Banking royal commission lacks adviser support
A potential Labor-led royal commission into the banking industry would lack support from a majority of advisers, an ifa poll suggests.
According to the poll, only 13 per cent of the 1,043 respondents would support a royal commission into the banking industry, while 87 per cent of respondents were opposed.
Calls for a royal commission were sparked in March, following reports by Four Corners and Fairfax that alleged the unfair processing of life insurance claims by CommInsure. In April, ALP leader Bill Shorten said there would be a royal commission into Australia’s banking industry if the party was to win the next election.
Advisers and industry associations, on the other hand, are not in favour.
FPA chief executive Dante De Gori told ifa that it would not support any moves in establishing a royal commission if it included financial planning.
“Based on our analysis, there have been 54 instances of reviews, inquiries, submissions and consultations over the past seven years that have been directly and indirectly about financial advice,” Mr De Gori said.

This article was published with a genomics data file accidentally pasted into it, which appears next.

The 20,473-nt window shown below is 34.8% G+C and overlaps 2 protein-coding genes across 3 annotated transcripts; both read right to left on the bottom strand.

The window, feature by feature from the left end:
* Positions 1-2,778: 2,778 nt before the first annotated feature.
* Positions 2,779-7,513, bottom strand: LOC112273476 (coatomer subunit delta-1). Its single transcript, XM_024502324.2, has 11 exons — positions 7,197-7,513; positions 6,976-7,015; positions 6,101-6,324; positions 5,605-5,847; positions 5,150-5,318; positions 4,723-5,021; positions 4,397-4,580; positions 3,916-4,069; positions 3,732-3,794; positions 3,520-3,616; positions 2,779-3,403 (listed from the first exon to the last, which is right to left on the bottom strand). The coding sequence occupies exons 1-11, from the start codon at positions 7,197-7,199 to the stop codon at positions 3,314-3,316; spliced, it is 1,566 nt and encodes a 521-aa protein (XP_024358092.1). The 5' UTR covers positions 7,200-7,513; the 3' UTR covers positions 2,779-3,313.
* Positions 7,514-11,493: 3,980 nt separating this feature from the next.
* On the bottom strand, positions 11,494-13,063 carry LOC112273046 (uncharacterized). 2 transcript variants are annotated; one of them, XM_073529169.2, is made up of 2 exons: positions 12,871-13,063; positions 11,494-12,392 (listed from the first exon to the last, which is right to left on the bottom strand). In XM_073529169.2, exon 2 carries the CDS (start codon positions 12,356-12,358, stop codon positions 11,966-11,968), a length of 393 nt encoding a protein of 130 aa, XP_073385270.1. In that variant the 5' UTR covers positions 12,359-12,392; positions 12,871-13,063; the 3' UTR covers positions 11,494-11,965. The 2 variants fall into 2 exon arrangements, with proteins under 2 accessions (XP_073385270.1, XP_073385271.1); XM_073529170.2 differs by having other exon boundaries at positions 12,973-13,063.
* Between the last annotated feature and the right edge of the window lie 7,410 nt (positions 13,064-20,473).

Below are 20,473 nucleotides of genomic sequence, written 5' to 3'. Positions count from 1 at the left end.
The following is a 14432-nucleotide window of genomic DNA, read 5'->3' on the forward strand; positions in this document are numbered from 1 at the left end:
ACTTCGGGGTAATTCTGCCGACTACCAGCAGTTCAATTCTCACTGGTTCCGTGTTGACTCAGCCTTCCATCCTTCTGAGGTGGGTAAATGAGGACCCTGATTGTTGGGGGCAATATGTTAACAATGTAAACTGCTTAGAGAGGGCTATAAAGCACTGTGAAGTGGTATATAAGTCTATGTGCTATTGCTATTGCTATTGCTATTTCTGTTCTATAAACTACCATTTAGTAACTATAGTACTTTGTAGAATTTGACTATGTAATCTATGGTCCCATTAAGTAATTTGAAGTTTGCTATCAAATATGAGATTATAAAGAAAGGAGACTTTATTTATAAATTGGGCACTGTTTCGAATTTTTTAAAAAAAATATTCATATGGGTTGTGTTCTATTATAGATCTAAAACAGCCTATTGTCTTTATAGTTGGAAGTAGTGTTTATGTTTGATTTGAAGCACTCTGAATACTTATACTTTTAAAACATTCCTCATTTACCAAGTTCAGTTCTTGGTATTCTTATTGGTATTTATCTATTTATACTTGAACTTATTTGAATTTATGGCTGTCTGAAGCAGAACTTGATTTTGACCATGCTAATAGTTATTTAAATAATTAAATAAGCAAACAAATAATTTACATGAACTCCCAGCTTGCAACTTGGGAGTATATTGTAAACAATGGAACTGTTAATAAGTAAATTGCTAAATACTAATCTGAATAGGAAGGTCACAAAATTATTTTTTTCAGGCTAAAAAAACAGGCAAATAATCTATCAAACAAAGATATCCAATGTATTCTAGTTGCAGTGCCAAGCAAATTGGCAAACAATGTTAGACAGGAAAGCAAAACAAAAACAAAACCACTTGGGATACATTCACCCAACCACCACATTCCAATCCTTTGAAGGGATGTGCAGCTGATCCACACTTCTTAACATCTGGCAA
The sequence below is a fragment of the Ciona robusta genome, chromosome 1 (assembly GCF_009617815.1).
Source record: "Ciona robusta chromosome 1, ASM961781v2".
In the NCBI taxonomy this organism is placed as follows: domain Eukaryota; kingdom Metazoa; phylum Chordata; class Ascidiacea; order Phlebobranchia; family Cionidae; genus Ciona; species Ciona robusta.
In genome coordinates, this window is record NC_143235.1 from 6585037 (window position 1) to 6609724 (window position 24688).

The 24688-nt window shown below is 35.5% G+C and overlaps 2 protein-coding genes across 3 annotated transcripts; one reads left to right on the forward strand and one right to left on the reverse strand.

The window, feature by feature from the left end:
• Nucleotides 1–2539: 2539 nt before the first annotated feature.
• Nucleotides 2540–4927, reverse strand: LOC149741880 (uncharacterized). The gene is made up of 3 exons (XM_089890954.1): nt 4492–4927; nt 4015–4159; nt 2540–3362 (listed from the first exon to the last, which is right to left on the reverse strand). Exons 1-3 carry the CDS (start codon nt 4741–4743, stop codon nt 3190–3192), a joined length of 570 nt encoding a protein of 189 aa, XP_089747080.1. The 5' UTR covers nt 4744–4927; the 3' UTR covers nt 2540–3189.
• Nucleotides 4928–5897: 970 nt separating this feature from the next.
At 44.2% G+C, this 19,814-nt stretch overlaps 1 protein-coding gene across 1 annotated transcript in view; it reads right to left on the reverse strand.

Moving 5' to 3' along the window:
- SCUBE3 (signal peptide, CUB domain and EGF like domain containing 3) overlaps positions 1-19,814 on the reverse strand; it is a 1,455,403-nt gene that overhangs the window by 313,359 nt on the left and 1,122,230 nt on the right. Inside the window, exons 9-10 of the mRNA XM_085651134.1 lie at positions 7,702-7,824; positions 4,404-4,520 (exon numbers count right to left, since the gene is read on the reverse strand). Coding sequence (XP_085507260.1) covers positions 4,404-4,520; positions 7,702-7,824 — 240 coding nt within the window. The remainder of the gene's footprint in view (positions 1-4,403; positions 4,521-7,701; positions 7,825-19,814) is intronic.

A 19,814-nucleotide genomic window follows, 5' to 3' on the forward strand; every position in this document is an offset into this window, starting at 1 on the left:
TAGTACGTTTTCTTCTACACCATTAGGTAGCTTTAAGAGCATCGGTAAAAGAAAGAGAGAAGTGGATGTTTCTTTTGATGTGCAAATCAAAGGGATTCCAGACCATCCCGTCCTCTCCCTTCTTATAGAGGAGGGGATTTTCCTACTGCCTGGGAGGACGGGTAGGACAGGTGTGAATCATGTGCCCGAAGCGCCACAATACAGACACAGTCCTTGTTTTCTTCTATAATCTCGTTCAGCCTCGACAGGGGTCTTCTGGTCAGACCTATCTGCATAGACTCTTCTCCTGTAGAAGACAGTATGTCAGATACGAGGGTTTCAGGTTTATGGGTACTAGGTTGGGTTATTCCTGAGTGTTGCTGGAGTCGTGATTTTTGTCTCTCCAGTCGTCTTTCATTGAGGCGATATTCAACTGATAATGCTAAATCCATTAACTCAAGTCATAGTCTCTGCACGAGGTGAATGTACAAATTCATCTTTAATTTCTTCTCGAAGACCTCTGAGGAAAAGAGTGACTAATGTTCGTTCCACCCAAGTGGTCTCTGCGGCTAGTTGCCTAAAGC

“We’ve had Future of Financial Advice reforms, we have a new ASIC register and we’ve now got on the table a proposal to improve education and professional standards to reform the life insurance sector.
“We are also in the midst of transitioning all financial planners to the Tax Agent Services Act and the Tax Practitioners Board regime.”
AFA president Deborah Kent echoed Mr De Gori’s sentiments, telling ifa the industry hasn’t really seen the true effect of a number of pieces of regulation that have been worked on.
“We need a few years for regulation to have its ability to change the way things are done in advice,” Ms Kent said.
“A royal commission just takes all of that away.
“We would rather see the regulation that’s been introduced and worked on be able to carry through in order to see the changes in the industry and the improvements that it should bring to financial services.”
Those in support of a royal commission, however, include Industry Super Australia (ISA), which said in April that the lack of community trust and confidence in ‘scandal-prone’ banks could infect public confidence in its lines of business in compulsory super.
“A royal commission will have to consider how broadly and deeply unethical conduct exists in [the banks’] vertically integrated businesses, including their involvement in managing hundreds of billions of compulsory super savings on behalf of millions of Australians,” an ISA statement said.
“Given compulsory super is a central piece of Australia’s long-term economic and social policy, on balance, the answer may be to structurally separate banks and super.”
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